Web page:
March 9, 2005

This morning dawned bright and hot as we headed out from Hopkins.  Hoping to escape the heat (and the bugs), we headed into the foothills, up to the Cockscomb Jaguar Sanctuary.  Designated in 1986, this sanctuary has the highest numbers of Jaguars in the country, but it is unlikely that we'll see one.  They are nocturnal and very shy.  

Stopping at what is now called Maya Center, we purchased our tickets for the Sanctuary from some of the Maya that were displaced when the Sanctuary was created.  Habitation and hunting were no longer permitted but logging was.  Go figure.  These people are now trying to make a living through tourism and they have set up shops, tour companies, restaurants and hotels.

The Sanctuary has a wonderful campground, but they don't allow vehicles in it.  However, the park ranger allowed us to park on the helipad, presuming that no helicopters would be landing, I guess.  It turned out to be a great spot.

After lunch we headed out for a hike.  It was still hotter than blazes and humid to boot.  We enjoyed our hike however, seeing a number of birds that we had never seen before including a Rufous-tailed Jacamar, a Masked Tityra and a White-collared Manakin.  When we got to Stann Creek, we met a couple tubing down the river.  Now that looked like a great way to spend a hot afternoon.  So we hiked back to the visitor center and rented a couple of tubes.  Hiking upstream for about 20 minutes, we came to the tubing put-in.  Very ungracefully, we hurled ourselves backwards into the tubes, and started floating.  We knew the float would be over pretty quickly, so we tried various ways of slowing it down.  We back-paddled for a while, we got out and walked back upstream, but our favorite way of extending the time was to find a shady, shallow spot in the slow moving creek and just stop for a while.  The quiet broken only by the sound of birdsong was heavenly.  We also saw more birds.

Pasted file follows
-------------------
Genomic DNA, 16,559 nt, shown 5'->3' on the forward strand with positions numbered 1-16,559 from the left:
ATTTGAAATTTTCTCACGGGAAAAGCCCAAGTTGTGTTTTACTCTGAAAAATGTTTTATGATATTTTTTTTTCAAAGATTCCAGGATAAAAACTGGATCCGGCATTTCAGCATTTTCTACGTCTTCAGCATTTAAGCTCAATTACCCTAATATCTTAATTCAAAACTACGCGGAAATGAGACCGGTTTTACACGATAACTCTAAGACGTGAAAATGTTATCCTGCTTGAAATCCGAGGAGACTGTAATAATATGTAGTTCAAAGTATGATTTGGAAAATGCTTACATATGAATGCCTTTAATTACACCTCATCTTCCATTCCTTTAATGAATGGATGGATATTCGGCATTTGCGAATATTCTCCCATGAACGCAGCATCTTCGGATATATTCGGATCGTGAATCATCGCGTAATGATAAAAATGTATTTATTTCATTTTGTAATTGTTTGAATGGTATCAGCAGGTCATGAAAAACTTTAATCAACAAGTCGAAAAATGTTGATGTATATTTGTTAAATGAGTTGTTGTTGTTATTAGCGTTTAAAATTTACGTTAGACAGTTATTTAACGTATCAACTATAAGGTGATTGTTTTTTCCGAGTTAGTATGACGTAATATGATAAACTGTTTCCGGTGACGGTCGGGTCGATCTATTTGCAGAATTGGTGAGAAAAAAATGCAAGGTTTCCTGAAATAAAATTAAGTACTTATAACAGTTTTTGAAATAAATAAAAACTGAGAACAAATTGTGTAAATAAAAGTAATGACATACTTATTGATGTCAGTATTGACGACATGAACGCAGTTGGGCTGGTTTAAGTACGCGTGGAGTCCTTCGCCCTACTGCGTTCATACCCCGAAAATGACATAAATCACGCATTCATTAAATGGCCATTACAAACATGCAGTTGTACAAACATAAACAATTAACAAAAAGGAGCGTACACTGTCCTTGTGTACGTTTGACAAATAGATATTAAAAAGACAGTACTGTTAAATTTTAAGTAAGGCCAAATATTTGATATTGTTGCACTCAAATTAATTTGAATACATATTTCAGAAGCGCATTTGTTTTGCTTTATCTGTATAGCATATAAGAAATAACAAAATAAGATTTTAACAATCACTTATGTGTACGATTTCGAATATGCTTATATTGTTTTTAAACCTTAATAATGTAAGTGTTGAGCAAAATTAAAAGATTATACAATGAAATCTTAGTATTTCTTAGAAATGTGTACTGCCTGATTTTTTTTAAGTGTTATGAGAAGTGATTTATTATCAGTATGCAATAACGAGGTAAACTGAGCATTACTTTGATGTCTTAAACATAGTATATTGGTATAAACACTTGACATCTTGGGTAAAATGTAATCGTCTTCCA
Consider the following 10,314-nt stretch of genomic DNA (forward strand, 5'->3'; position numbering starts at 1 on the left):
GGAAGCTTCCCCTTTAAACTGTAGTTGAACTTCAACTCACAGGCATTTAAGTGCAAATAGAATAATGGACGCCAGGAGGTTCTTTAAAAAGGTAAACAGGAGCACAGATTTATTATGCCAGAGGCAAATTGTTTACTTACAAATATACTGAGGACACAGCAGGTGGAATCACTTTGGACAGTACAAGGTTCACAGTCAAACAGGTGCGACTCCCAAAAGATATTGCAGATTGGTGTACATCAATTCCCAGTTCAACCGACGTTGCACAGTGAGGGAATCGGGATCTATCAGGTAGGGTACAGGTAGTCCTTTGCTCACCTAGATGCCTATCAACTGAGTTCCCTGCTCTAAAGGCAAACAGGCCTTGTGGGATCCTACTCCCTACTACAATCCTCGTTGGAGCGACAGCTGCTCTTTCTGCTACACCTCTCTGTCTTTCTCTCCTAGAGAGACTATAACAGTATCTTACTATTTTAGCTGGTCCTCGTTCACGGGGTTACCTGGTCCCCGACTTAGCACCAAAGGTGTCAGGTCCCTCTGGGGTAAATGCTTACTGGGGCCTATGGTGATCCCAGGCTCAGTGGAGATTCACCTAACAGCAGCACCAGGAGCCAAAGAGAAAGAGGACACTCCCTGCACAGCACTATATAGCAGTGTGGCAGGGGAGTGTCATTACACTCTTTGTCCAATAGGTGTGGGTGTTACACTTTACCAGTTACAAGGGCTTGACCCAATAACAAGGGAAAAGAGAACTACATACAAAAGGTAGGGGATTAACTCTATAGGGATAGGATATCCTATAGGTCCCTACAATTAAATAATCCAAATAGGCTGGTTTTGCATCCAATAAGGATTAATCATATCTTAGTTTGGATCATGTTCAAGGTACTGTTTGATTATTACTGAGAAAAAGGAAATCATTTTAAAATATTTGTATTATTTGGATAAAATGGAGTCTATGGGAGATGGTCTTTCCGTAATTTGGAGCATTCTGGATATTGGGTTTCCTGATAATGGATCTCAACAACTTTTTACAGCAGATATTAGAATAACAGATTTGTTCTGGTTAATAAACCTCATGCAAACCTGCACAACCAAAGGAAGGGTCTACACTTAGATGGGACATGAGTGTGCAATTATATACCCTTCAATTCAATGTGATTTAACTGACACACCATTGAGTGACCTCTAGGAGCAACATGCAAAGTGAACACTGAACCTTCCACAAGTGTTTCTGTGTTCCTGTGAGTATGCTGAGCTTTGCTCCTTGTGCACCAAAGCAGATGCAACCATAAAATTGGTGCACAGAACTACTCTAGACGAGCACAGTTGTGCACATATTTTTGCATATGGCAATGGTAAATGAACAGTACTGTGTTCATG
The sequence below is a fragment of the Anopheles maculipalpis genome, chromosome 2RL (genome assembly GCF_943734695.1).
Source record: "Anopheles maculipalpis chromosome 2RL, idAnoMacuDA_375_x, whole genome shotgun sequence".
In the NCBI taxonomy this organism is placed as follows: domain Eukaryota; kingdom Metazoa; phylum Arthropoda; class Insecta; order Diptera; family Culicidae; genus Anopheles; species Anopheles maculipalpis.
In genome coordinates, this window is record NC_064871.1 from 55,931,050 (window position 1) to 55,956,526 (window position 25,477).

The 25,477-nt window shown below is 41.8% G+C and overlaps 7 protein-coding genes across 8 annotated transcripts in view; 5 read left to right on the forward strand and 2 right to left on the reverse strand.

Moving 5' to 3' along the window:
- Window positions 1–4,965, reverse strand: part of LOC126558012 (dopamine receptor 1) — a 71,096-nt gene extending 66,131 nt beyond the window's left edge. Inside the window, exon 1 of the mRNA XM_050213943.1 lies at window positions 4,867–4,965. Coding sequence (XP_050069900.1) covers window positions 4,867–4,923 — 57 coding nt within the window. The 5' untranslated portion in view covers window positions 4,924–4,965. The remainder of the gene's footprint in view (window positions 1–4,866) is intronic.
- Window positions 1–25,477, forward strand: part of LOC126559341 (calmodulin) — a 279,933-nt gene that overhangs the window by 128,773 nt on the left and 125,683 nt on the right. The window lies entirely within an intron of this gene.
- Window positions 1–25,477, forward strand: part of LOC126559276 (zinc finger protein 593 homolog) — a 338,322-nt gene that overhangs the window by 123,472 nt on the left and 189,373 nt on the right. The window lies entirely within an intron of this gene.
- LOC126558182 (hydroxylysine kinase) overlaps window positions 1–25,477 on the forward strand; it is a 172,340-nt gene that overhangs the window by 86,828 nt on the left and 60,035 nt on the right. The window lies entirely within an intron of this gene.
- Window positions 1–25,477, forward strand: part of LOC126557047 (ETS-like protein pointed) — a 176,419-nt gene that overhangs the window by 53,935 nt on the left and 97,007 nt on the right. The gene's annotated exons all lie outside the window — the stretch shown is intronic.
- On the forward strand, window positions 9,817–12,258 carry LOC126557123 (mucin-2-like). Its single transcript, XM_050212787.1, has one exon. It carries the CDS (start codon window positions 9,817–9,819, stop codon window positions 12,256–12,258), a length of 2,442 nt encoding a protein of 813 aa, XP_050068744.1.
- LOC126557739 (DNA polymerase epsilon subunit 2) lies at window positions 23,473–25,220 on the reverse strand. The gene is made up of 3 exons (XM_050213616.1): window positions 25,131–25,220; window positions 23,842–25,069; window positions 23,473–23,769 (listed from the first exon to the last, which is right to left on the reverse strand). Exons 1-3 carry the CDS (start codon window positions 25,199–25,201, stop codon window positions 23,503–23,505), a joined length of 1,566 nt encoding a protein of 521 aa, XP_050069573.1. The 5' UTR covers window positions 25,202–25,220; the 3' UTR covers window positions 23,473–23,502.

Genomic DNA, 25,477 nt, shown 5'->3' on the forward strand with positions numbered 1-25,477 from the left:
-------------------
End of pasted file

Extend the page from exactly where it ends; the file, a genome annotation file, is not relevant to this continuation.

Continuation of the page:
That evening it was still hot and pretty buggy, but our great spot on the helipad was a magnificent spot to see, yes, even more birds.  We spotted a Crested Guan, a Montezuma Oropendola, a Golden-hooded Tanager, a Blue-grey Tanager, a Red-throated Ant Tanager, a Scarlet-rumped Tanager, a Chestnut-headed Oropendola, a nightjar and lots of doves.

This was our best birding day ever.

March 10, 2005

Last night, we had our first real rainstorm of the trip, with lots of lightning.  It cleaned the truck up a little bit too.

In the morning it was still cloudy, so it was perfect for doing a hike.  Along the way, we saw two Red Brocket deer.  After breakfast, we drove out of the Sanctuary and headed back north. The rangers told us of a small plane wreck that could be found just off the road, so we stopped and hiked in for a look.  The plane crashed while scouting jaguars about 10 years ago, fortunately no one was killed. 

March 11, 2005

Since we had been unable to get extra pages for our passport last week, we decided to give it another try.  Driving back to Belize City first thing in the morning, we were at the embassy ten minutes after they opened.  There was no line, we filled out one piece of paper each, waited 15 minutes and voila, we had twenty new pages added to our passports.  Now we have lots of room for the paperwork that is sure to come when we cross the upcoming borders with our vehicle.